Our stunning new Seaweek 2017 posters & children’s certificates are currently with our fabulous printer sponsor DSP Print Group Ltd getting printed and will be available from 1 Feb. Click here to find out how you can get hold of yours.

Download and print our event poster template

by clicking on the image (left) for a JPG version




Seabird Identification Guide

It’s Sea Week, so here’s Forest & Bird’s new seabird guide, especially for fishers. Download it by clicking here.

The flyer features 15 of the most commonly seen (and caught) seabirds in the Hauraki Gulf and Bay of Plenty regions. It includes tips on how to avoid catching seabirds when fishing and ways to safely release them if you do.

Would your organisation like extra copies to give away or distribute? If so, email the lovely Melissa at m.irace@forest& to order your waterproof copies.



LEARNZ Virtual Field Trips

LEARNZ is a programme of free virtual field trips taking students to remote places all over New Zealand, Antarctica and beyond. Let us take you there!

LEARNZ marine reserves virtual field trip to Goat Island: A 2011 virtual field trip still accessible and relevant to support real sea week field trips or as a stand alone classroom experience.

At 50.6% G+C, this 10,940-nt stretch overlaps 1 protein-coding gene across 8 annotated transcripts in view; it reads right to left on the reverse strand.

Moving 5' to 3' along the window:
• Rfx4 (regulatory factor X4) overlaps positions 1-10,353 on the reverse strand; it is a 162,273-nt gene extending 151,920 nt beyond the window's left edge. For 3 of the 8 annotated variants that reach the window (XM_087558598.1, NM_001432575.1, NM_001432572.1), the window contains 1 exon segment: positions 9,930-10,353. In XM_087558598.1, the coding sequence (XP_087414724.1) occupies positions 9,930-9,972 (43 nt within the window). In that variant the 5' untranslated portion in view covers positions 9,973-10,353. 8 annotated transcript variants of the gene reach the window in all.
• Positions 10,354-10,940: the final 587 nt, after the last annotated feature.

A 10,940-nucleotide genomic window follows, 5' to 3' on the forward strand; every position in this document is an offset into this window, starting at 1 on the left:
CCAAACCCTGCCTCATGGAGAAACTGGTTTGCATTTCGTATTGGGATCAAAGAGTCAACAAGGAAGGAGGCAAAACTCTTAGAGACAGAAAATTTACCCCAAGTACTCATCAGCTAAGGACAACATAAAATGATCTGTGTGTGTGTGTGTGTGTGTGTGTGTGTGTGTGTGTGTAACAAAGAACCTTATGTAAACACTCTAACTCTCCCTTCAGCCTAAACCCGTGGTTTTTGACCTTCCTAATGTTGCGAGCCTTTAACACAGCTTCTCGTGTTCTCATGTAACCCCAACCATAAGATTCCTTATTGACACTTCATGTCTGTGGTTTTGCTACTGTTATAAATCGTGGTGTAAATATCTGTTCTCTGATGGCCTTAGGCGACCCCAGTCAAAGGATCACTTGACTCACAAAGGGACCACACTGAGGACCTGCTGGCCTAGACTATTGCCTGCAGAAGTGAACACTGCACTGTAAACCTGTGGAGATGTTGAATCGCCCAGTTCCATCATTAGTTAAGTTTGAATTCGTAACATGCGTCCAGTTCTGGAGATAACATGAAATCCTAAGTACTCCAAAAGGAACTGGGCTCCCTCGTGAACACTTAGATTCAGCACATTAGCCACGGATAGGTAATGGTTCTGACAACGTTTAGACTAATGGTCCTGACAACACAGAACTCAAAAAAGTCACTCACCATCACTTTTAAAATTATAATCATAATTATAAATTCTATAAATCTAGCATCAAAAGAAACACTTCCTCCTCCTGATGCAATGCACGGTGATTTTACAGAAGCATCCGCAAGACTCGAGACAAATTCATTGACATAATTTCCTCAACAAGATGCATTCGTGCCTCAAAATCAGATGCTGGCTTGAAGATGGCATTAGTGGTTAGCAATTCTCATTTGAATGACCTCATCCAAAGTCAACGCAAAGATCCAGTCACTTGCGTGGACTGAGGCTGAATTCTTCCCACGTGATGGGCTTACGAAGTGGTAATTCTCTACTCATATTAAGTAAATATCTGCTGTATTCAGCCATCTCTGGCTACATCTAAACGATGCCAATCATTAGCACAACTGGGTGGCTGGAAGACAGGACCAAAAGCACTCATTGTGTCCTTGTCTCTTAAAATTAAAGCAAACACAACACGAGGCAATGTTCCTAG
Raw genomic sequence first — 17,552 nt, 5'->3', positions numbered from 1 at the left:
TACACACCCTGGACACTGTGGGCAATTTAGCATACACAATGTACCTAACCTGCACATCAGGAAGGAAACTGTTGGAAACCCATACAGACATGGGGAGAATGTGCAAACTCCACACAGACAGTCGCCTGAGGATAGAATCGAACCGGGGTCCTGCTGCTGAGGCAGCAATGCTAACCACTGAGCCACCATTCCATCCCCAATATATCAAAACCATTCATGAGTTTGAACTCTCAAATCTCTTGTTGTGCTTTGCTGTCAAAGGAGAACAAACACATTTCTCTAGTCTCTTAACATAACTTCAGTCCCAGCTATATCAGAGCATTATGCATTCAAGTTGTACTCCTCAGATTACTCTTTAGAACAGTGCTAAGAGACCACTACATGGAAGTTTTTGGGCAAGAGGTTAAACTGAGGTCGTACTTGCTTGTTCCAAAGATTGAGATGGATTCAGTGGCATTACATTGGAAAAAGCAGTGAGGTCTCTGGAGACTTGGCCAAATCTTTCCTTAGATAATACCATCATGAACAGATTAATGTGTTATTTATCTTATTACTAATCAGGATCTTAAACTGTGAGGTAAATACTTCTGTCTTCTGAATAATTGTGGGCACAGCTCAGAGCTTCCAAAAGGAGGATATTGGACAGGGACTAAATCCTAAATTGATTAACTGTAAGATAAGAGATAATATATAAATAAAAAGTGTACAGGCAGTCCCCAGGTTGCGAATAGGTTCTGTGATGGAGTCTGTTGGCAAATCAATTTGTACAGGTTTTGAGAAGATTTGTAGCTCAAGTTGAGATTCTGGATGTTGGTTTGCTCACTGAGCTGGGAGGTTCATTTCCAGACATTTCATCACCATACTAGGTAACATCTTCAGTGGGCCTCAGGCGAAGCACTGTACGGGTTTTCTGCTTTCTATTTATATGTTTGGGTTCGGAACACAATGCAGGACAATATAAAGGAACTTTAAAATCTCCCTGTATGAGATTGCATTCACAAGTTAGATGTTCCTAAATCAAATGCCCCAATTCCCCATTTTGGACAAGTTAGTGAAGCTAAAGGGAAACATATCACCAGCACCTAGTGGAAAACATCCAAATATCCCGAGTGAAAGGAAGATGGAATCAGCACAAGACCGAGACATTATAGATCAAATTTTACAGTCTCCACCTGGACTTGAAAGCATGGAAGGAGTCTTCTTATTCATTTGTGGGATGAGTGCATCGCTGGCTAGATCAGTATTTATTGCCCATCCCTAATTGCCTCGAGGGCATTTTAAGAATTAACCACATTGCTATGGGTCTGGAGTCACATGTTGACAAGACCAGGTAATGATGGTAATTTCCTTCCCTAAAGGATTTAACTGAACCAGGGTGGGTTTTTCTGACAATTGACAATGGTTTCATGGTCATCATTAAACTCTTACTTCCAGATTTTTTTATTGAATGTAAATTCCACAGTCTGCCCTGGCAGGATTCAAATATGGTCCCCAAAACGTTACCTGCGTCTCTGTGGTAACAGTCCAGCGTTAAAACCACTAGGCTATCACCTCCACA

LEARNZ Raoul Island virtual field trip: This 2012 virtual field trip was part of a Sir Peter Blake Expedition and travels aboard the HMNZS Canterbury all the way to the Kermadec Islands. The field trip explores what an ‘expedition’ is, sea life in the sub tropics, catching sharks, looking for whales and lots more!

LEARNZ Argo Floats virtual field trip to the Pacific Ocean (Tonga Trench): This 2014 VFT was aboard NIWA’s research vessel Tangaroa to the Tonga Trench in the Pacific Ocean, to deploy deep Argo floats to explore the ocean down to 2,000m. The field trip explores the international Argo Float programme, the world’s oceans, properties of the sea, salinity, analysing data and lots more!

For more information contact: Pete Sommerville email: Ph (027) 229-4690


Creative Junk – Make your own Sea Creatures

The team at Creative Junk have created a special Pinterest Board here: with ideas on making sea creatures out of recycled junk specially for Seaweek!


Tāiko/black petrel education resource from DOC

This resource is an integrated unit of teaching and learning material about the tāiko/black petrel and other seabirds, for use in primary schools.